Monday, March 22, 1999 Published at 13:48 GMT
Russia's Aids crisis
People with HIV depend on volunteers for help
Russia stands on the brink of an Aids epidemic, according to new figures released by a British Aids charity.
Official figures for Russia as a whole stand at just 12,000 - a figure commonly accepted to be the tip of the iceberg, according to the BBC's Moscow Correspondent, Robert Parsons.
"You can get heroin easily in any Russian city," says Vladimir Lunitsky, a specialist on drug addiction in the Baltic enclave of Kaliningrad.
"The mafia is doing its business well, and drug addiction is the main source of HIV infection. It's impossible to stop."
The problem is particularly evident in Kaliningrad, where the city's status as a special economic area has made it a gateway for drug traders.
But the problem is nationwide, and Russia is ill-equipped to cope with the crisis.
Prostitution, a symptom of Russia's economic collapse, is also hastening the spread of HIV.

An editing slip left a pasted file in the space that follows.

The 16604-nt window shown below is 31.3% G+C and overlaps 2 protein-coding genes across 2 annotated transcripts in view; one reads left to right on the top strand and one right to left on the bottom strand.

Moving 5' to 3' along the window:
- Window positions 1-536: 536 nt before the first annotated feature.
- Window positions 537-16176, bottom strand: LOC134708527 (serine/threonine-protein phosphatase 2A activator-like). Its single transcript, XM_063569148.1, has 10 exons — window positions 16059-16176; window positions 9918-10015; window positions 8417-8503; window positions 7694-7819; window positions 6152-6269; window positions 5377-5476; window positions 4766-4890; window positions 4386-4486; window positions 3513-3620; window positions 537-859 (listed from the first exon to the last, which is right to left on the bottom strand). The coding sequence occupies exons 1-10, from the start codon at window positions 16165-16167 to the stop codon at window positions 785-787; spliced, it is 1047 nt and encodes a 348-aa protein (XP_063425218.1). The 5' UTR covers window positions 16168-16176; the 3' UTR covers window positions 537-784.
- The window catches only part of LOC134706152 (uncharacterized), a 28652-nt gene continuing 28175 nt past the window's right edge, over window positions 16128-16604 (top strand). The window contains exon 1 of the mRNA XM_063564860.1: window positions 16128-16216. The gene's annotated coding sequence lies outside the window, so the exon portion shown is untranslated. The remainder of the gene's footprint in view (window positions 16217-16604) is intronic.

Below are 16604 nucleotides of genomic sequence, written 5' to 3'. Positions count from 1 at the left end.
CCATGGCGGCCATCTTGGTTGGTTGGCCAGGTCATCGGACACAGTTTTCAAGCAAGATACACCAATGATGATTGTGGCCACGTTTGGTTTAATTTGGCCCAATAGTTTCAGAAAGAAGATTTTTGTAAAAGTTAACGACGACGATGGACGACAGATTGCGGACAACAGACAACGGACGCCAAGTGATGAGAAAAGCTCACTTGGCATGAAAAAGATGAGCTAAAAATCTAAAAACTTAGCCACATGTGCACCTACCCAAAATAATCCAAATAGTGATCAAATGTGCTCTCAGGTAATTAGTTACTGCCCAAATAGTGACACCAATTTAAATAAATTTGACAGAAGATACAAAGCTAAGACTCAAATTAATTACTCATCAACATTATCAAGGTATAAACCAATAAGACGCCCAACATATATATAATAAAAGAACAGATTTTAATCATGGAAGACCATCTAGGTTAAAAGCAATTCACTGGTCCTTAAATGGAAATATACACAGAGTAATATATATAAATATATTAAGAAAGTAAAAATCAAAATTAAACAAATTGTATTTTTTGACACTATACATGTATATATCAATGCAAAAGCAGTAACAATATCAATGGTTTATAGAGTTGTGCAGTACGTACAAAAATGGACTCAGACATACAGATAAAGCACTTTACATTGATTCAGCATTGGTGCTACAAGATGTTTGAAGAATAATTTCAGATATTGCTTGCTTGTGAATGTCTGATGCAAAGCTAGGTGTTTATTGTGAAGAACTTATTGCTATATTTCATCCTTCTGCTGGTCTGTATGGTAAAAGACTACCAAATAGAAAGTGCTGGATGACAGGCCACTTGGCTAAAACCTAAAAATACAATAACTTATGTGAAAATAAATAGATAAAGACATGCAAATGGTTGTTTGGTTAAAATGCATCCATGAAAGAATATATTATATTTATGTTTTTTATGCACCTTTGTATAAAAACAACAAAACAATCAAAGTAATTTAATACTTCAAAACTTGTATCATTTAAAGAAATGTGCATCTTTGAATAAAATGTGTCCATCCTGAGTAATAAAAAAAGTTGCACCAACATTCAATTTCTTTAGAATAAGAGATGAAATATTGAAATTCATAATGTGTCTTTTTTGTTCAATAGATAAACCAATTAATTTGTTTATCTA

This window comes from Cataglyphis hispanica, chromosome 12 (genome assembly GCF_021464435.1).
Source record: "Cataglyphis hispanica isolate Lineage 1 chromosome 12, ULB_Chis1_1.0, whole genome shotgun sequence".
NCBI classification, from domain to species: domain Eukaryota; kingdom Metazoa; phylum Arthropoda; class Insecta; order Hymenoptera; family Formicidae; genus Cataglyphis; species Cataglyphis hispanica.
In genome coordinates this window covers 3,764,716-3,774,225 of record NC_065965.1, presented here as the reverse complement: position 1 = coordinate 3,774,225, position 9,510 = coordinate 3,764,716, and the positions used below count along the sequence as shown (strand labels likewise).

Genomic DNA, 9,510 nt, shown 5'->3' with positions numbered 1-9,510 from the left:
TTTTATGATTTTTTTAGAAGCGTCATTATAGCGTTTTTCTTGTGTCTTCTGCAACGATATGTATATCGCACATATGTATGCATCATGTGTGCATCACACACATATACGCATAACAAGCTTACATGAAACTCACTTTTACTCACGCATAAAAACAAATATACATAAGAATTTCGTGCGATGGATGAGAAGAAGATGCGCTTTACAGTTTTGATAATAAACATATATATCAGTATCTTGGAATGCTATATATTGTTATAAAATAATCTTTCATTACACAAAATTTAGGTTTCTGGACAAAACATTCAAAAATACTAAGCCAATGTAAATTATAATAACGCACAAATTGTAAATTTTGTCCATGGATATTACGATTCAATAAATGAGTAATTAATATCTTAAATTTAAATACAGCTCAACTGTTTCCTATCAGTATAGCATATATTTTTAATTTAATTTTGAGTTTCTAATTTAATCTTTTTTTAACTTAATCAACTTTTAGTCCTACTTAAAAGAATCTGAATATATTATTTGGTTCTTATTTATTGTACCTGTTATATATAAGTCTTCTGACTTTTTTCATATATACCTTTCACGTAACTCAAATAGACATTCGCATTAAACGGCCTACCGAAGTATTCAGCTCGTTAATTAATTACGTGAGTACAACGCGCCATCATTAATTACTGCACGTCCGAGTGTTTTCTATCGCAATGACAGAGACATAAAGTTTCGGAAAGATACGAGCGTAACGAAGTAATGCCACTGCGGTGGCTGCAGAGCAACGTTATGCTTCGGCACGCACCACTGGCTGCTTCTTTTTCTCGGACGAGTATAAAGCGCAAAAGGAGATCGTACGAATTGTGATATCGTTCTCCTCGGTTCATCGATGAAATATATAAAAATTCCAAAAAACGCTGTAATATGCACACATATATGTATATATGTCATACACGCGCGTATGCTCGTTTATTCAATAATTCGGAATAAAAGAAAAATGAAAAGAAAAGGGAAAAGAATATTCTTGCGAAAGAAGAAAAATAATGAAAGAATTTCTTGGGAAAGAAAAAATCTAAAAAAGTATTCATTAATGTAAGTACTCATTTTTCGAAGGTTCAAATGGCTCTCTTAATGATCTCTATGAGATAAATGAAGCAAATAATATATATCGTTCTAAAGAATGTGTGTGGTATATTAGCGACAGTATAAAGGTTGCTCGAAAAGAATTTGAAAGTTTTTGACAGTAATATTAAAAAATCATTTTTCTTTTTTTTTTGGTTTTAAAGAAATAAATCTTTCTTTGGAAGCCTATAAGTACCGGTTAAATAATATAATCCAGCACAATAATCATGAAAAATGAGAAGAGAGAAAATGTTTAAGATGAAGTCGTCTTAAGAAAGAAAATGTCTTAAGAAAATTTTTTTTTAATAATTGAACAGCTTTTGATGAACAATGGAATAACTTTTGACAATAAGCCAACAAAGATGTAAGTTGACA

Ignored in the past
"In Soviet times our government preferred to ignore this problem, because they dealt with a lot of economic and social problems, and so on.
"Many people decided that people who became infected belonged to the marginal level of society, and they're punished for their wrong behaviour.
"But this epidemic involves a wide range of people who weren't drug abusers."
Ignorance about the nature of the HIV virus is also common.
Body Positive spokesman Marcus Stephan said: "I have spoken to Russians who believe that if you are sitting next to an HIV-infected person on a bus and they look at you, you will become infected."
The official response is that infected people are kept under armed guard in hospital for fear that they will spread the virus.
Prisoners in the Kaliningrad jail who are found to have the virus are kept in segregated cells, with no medical care.
Sex education rare
Sex education for young people is almost non-existent.
A series of cinema advertisements promoting safer sex was withdrawn after the Orthodox Church objected to their sexually explicit nature, Mr Stephan says.
With little state funding available, Aids projects are forced to rely on voluntary help and donations.
Volunteers in Kaliningrad have set up the Aids Cafe to help combat ignorance and stem the tide of HIV.
The centre gives out clean needles in exchange for contaminated ones, and psychologists are on hand to provide counselling.
"Foreign aid is vital for us," says Alexander Drezin, who runs the centre.
"Not a single syringe here has been bought with government funds."
"There's a crisis in the country and ordinary people wouldn't understand if we wasted our money on drug addicts."